He also ruled that the correct measure of damages was the difference between the money Scheenstra received under the improper formula, and what he would have received under a proper uniform, equitable plan.
On appeal, Cal Dairies challenged Hicks’ breach of contract determination, saying that the judge erred when he failed to apply the business judgment rule, which immunizes corporate directors from court intervention in those management decisions made by directors in good faith in what the directors believe is the organization‘s best interest.
Writing for the panel, Justice Donald R. Franson Jr. said that the management decision to establish the terms of a supply management program was subject to the terms of the contract between Scheenstra and Cal Dairies, and that the business judgment rule does not allow a board of directors to rewrite a contract to expand its own discretionary authority and diminish the contractual rights and protections given the other party.
The panel concluded that the supply management program adopted by Cal Dairies was neither fair nor uniform and, therefore, did not fall within the discretionary range of options available to the board of directors, because it did not equitably allocate base to the members to address the problem of oversupply.
Instead, it put some of its members in a better position than they would have been in if there had been no oversupply problem, and because it created benefits for some members to the detriment of others was not uniform.
The bylaws were, however, the panel said, ambiguous about what should be done when a member dairy does not have production from a representative period of years. Rather than assigning some members an internal production quota of zero because their dairies lack production over a representative period of years, Franson wrote, the proper resolution of the ambiguity was to make adjustments for such dairies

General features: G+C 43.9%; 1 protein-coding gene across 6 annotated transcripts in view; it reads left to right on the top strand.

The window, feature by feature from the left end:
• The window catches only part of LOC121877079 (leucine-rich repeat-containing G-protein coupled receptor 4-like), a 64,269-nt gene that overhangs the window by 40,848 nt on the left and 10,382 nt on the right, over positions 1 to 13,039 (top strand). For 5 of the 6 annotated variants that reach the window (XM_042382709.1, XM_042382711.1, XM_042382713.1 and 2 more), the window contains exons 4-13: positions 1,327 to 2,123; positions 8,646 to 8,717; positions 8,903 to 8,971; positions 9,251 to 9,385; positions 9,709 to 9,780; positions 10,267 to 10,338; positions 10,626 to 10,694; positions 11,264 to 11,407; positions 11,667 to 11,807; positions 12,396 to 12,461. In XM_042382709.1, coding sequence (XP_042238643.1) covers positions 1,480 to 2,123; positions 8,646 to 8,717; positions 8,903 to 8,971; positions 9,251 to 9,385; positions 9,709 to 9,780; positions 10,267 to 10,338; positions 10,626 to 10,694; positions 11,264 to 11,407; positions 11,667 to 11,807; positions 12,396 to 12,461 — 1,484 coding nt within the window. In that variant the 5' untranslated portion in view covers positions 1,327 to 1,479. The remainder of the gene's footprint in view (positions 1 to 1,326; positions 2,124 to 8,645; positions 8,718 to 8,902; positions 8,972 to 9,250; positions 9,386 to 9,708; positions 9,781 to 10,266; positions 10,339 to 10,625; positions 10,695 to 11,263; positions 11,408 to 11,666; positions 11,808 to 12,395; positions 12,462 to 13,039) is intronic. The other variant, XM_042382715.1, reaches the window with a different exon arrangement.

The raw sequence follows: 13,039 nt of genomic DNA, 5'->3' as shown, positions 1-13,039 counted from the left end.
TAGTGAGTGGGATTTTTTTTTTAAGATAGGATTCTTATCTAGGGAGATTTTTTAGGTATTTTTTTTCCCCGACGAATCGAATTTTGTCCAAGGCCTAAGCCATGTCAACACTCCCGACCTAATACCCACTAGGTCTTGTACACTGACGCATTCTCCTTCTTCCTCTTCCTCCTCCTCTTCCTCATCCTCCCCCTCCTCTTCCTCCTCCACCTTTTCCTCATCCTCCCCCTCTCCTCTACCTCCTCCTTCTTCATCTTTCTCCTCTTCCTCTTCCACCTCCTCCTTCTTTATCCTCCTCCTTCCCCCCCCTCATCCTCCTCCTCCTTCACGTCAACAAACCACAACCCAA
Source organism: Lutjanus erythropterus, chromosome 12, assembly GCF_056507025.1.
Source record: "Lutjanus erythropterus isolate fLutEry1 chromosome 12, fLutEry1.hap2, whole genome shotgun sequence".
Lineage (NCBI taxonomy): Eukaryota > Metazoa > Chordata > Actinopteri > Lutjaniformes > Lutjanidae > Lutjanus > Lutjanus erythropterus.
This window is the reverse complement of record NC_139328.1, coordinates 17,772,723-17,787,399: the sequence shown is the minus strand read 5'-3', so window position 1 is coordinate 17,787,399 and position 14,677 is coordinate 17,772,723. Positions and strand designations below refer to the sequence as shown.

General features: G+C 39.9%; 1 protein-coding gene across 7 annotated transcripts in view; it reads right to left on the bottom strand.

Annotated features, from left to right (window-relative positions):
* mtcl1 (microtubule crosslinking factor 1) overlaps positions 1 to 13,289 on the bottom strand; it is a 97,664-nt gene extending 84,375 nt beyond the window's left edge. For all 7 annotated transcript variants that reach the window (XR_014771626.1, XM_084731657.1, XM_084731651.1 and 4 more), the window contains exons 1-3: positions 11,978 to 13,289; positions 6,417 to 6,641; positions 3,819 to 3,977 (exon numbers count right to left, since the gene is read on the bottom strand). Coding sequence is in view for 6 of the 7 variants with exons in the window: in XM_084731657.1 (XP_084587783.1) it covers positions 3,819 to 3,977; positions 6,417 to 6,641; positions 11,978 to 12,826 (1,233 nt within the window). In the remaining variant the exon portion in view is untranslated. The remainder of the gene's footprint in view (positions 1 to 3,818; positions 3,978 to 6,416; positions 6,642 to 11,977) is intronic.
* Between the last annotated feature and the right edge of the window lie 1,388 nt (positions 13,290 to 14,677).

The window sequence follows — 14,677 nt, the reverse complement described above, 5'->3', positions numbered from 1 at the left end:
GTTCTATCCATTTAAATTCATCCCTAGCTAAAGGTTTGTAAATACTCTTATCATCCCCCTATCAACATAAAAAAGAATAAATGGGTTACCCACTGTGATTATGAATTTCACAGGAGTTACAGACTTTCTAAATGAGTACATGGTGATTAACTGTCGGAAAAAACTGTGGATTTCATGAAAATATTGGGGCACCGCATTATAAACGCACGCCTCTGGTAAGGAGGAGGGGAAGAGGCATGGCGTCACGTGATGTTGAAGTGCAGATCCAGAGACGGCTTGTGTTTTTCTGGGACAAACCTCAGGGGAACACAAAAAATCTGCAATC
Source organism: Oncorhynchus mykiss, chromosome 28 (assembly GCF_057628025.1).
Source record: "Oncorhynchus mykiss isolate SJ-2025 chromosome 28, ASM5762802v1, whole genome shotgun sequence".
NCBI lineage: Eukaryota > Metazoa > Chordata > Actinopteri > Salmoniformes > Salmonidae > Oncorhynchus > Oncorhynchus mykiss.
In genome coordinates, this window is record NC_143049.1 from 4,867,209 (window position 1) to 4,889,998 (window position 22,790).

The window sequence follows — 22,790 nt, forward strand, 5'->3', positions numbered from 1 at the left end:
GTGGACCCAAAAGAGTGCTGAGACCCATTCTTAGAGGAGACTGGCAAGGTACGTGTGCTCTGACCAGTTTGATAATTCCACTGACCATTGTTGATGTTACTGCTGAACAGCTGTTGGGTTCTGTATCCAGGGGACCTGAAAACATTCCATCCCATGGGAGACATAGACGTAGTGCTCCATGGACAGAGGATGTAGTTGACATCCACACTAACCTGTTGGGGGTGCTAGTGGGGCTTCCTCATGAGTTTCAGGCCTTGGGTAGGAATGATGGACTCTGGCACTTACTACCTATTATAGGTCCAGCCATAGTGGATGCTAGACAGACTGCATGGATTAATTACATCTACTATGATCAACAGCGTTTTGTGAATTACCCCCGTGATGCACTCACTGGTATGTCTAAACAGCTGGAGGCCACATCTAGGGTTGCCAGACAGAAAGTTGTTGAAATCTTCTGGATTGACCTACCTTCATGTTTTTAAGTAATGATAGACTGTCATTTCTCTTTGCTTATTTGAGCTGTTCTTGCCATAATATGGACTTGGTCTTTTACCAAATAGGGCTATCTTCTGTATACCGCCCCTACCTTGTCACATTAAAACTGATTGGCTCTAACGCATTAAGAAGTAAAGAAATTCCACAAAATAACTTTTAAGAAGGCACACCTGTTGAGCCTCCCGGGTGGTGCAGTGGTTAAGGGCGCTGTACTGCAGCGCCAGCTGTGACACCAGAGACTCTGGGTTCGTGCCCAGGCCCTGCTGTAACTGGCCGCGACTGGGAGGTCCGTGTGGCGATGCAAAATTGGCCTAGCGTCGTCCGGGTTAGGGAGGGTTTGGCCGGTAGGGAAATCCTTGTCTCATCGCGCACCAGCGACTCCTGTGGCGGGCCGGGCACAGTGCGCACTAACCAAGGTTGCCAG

“Not being eligible for an internal production quota could be an economic death sentence for a dairy required to deliver all of its milk production to Cal Dairies,” Franson wrote. Hicks did not err, therefore, when he used raw data about production levels and rates of increase to make reasonable projections about future production levels, the justice said.
The panel went on to say that because Cal Dairies acted within the discretionary authority granted by the contract when it decided to implement a supply management program, the detriment proximately caused by Cal Dairies’ breach of contract was not the reduction in income resulting from the quota system, but the difference between what Cal Dairies paid Scheenstra under its quota system and what he would have been paid if Cal Dairies had assigned him a proper production quota that complied with the contract.
The justices concluded that Hicks’ award of damages complied with Civil Code Sec. 3358, which prohibited him from awarding Scheenstra a greater amount in damages for the breach of contract than he could have gained by Cal Dairies’ full performance of the contract. Thus, Franson wrote, Hicks did not err when he calculated damages based on the milk that actually was delivered to Cal Dairies by Scheenstra, rather than a hypothetical amount that he might have delivered.
Justices Rebecca A. Wiseman and Herbert Levy concurred in the opinion.
The case is Scheenstra v. California Dairies, Inc., 13 S.O.S. 495.